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Neurology. 1975 Feb;25(2):154-9.

Hereditary carnitine deficiency of muscle.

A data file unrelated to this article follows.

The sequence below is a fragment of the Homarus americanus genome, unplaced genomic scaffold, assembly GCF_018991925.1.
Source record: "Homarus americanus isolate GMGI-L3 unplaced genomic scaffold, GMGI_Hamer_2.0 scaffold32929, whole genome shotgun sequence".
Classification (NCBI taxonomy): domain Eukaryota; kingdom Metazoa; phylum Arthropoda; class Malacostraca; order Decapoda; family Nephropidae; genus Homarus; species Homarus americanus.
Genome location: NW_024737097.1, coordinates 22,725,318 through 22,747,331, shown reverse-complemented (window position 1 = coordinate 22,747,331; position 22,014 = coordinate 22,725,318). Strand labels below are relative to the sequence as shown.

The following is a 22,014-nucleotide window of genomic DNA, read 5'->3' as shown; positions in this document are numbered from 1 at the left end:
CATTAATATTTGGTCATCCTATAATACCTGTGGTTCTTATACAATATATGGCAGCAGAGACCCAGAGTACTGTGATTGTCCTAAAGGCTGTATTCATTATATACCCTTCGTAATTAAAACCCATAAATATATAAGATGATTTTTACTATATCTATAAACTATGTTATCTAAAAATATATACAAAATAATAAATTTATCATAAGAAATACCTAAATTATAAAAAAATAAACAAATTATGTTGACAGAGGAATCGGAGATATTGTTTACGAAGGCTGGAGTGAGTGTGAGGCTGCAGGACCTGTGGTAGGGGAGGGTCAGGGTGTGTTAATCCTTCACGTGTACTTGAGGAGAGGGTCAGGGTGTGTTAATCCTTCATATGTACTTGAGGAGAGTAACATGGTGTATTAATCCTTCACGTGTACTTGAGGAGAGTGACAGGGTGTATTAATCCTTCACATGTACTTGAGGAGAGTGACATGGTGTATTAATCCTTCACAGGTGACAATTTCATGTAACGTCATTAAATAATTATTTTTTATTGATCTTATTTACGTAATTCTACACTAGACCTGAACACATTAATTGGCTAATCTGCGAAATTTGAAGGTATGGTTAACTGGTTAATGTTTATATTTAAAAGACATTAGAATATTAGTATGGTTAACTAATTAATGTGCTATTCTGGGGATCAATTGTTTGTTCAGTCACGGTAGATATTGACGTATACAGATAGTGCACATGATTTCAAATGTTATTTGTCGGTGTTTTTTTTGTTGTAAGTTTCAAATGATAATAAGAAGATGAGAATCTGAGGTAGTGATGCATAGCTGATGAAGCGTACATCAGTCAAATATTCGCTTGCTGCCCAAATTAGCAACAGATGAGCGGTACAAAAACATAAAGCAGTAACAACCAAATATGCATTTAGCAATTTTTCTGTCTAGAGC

An eight-year-old boy with slowly progressive muscle weakness was found to have Oil red O positive vacuoles in predominanty type i muscle fibers. Subsequent studies demonstrated markedly reduced skeletal muscle carnitine (0.24 mumoles per gram; normal 1.64 to 3.34). Serum carnitine was normal. Although both parents were clinically normal, muscle carnitine levels were low in both (mother 0.60; father 0.90 mumoles). There was no clinical evidence of cardiac disease but the patient had ventricular hypertrophy by electrocardiography, vectorcardiography, and echocardiography. Treatment with prednisone resulted in clinical improvement but no change in muscle histology. Our studies suggest that the carnitine deficiency of muscle in this case may be due to impaired carnitine entry into muscle and that this form of disease can be inherited as an autosomal recessive disorder.

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